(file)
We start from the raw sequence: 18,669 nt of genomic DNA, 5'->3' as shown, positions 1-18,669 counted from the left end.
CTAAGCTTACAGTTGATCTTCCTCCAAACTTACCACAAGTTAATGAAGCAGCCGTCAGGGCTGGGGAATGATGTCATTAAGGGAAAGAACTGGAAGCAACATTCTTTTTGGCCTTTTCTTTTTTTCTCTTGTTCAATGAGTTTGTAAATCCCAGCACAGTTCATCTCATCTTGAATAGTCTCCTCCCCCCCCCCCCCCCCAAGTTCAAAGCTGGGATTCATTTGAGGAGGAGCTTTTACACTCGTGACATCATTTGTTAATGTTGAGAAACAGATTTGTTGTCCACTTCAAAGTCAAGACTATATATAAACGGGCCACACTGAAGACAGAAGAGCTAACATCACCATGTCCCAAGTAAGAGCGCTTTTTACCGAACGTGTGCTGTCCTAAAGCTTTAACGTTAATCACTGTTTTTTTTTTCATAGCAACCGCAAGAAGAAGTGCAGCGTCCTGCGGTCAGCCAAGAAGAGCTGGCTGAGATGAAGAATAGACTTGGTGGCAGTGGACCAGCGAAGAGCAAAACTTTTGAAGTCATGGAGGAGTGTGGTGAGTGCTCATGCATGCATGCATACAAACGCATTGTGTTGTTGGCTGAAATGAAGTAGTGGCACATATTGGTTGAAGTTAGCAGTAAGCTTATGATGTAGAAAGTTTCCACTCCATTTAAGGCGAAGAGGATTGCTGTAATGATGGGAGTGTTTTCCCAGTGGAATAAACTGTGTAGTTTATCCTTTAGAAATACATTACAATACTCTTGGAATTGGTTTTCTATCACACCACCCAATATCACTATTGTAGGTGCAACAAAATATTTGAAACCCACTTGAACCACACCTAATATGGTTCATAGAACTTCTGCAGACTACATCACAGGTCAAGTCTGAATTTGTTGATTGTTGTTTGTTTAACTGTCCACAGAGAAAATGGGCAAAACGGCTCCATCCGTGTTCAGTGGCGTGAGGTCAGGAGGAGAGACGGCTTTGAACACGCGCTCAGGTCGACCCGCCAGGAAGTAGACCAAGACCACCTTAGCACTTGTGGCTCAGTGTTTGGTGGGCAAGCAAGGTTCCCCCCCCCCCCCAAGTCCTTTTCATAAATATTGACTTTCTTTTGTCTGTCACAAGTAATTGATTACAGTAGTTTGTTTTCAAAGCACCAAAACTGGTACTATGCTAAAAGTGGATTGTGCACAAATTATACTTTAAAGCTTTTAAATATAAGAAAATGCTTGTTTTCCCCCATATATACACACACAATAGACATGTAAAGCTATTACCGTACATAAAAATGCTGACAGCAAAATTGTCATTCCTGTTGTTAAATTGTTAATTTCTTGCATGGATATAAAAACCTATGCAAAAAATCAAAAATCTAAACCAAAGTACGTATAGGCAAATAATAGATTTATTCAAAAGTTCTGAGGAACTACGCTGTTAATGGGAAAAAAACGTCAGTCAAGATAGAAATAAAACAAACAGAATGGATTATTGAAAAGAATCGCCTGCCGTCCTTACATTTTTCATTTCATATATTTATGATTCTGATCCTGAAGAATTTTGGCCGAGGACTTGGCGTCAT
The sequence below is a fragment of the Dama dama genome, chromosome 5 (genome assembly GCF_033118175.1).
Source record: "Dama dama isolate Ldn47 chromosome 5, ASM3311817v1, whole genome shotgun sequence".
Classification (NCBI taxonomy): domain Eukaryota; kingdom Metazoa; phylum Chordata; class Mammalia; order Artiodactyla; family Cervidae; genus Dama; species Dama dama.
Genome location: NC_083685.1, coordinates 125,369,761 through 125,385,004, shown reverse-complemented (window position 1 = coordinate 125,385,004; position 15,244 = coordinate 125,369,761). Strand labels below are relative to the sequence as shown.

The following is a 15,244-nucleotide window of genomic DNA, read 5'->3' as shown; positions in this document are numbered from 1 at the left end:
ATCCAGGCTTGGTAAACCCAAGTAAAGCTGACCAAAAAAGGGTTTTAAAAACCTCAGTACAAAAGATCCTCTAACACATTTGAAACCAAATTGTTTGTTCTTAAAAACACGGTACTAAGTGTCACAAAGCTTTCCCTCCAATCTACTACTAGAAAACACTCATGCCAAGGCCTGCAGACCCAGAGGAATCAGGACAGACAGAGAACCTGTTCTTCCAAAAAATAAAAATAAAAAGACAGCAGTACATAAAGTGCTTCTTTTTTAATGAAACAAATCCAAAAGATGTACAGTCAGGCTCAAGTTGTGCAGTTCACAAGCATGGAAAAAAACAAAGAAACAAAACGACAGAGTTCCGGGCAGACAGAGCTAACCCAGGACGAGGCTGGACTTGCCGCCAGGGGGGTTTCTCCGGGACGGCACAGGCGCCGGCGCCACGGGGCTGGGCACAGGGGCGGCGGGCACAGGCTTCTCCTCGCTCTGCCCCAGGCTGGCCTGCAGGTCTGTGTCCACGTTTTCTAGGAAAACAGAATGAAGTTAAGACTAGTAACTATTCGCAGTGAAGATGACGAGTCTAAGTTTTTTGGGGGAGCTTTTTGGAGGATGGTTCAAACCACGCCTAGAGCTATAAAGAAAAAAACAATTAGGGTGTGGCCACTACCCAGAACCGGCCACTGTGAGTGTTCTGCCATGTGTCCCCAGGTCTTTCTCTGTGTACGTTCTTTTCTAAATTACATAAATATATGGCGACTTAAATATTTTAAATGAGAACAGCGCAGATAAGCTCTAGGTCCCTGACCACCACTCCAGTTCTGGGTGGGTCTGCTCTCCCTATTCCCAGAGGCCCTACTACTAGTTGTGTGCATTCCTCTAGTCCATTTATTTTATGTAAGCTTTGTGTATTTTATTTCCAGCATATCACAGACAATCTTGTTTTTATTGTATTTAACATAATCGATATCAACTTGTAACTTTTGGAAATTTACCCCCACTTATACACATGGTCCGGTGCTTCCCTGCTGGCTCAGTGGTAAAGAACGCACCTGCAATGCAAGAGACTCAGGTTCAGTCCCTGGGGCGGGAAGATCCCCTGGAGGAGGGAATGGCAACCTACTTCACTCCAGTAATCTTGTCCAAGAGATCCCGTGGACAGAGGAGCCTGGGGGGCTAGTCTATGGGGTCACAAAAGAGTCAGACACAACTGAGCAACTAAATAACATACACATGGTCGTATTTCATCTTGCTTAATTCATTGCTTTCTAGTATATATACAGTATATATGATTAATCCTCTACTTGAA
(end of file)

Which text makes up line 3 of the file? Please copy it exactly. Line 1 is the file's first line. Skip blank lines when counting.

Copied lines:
The sequence below is a fragment of the Dama dama genome, chromosome 5 (genome assembly GCF_033118175.1).